Leptospirosis-Is your pet at risk for this bacterial infection? Leptospirosis can be acquired by dogs once exposed to the Leptospira bacteria. The bacteria are most commonly spread through the urine of infected wildlife and lives in infected soil, water, and food. Wildlife that most commonly spread this disease are rodents, raccoons, opossums, cattle, swine, horses, sheep, and goats. Once contracted, dogs can also spread it to other animals, even other dogs! Leptospira penetrates the skin and spread through the bloodstream, causing potentially great harm to the liver, kidneys, reproductive system, eyes, and central nervous system.
If you have an indoor/outdoor cat who absolutely insists on going outside during the freezing temperatures, it is important that you create a safety outlet for her/him near your home. A warm shelter with food and water can make a large impact on preserving your pet’s health and safety.
As for feral cats, it may be hard for them to seek the shelter that will help aid in their survival. Although, feral cats are naturals when it comes to seeking shelter- it can be very rough during these unbearably cold times.
Christmas trees generally are one of the most common trees that people place into their homes during the holiday season. With many decorations, Christmas trees can pose as a danger to your pets- especially cats.
As the temperatures drop outside, it can only mean that sleet, snow, and ice is around the corner! We hope that you and your pet stay safe and warm! Outside sidewalks and driveways become slippery, so we recommend using a pet-safe de-icer.
Your happy, wet-nosed Labrador Retriever, Bella, has always been a healthy girl ever since the day you brought her home. Since the warmer months of Summer, you have noticed that she has been drinking more and urinating more. Maybe the warmer temperatures outside have Bella more active, or hot, so that she is drinking more water, but what about the fact that she has been urinating more? A lot more? With signs of drinking more water and urinating more frequently, it is possible that Bella may have diabetes. What exactly is diabetes?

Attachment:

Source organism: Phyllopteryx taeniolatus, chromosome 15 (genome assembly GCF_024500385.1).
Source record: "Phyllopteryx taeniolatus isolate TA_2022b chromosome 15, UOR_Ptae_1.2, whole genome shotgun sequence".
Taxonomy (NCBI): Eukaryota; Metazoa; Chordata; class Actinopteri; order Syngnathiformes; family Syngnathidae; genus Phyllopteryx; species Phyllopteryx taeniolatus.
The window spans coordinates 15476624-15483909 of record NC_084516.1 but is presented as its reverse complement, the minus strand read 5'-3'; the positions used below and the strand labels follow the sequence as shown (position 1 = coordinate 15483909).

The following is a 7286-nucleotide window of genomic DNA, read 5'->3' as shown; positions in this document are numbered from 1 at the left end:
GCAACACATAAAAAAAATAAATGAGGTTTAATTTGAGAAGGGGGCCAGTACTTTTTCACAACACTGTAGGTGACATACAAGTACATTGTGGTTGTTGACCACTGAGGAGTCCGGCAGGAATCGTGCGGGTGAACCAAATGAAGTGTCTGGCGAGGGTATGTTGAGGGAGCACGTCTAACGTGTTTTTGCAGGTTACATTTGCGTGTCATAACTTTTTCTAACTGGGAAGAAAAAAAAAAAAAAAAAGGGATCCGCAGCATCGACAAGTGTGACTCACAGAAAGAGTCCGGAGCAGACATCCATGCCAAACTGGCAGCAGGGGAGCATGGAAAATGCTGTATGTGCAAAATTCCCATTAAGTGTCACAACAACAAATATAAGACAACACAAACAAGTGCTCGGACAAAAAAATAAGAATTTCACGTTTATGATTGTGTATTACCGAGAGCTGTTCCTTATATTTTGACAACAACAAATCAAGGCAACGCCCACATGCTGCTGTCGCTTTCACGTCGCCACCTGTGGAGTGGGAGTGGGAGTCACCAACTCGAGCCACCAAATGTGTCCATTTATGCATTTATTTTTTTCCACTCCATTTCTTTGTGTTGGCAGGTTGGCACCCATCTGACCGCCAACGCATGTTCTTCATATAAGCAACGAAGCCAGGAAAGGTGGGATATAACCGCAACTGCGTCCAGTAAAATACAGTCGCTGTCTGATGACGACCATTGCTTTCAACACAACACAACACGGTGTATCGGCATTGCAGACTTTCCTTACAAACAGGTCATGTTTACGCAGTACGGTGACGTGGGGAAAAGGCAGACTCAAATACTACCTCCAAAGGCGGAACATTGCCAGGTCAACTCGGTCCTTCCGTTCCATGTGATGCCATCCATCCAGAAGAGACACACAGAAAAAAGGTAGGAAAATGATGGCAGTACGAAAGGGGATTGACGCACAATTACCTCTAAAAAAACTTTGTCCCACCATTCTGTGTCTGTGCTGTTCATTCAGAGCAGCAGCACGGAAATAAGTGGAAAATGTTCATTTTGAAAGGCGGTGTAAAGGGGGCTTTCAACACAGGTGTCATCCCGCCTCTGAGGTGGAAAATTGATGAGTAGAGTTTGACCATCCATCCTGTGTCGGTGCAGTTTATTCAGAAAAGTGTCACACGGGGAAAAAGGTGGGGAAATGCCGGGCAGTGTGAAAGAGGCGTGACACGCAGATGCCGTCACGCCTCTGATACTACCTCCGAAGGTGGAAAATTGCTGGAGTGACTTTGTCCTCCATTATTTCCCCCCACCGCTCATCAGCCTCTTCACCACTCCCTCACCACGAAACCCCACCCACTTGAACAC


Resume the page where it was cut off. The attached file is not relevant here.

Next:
The fall festivities of Halloween and Thanksgiving are right around the corner, and a variety of table foods and delicious treats will be right before our eyes! As pet owners, it is important that we know that these foods can be very dangerous if our pets were to consume them. Not only do some of these table foods and treats pose as choking hazards, but they can also cause a variety of health complications, if ingested. Some of these Fall treats can have severe, life-threatening consequences if consumed in any number or quantity.
Does your pet have bad breath? Is he spending more time trying to chew his food, or is he avoiding eating hard treats and food all together? These are sings that your pet is feeling pain or discomfort. If you are noticing that your pet is showing these signs of discomfort, it is time for him to have an oral health examination by his veterinarian! According to the American Veterinary Dental College, most cats and dogs show signs of periodontal disease by the age of three. Left untreated, periodontal disease can cause multiple health problems in both cats and dogs. In order to remove plaque, tartar, and bacteria from your pet’s mouth, a professional dental cleaning is recommended for your pet. Yearly oral health examinations and professional dental cleanings are the safest and most effective way to practice quality oral health care. Taking good care of your pet’s oral health is very important for not only your pet’s overall healthy well-being, but it can help prevent and manage the #1 gum disease- periodontal disease.
If you’re a cat lover, then you are probably very familiar with the word “hairball”. Hairballs are most often a result of your cat’s natural, healthy grooming routine. They are not the most pleasant to watch as your cat hacks one up, and they can be confused with vomit. So, how do you know what is normal when it comes to hairballs? First, let’s take a look at what a hairball is!
You wake up one morning to find your pet feeling a bit “under the weather”. He has been laying around more than usual, and he won’t accept even his most favorite treats. You see him attempt to get up from laying down, but his energy is just not there. You hear his stomach grumbling and he begins to vomit. You feel concerned and wonder if he is going to be okay. How do you know when vomiting is occurring from more than just a temporary upset stomach?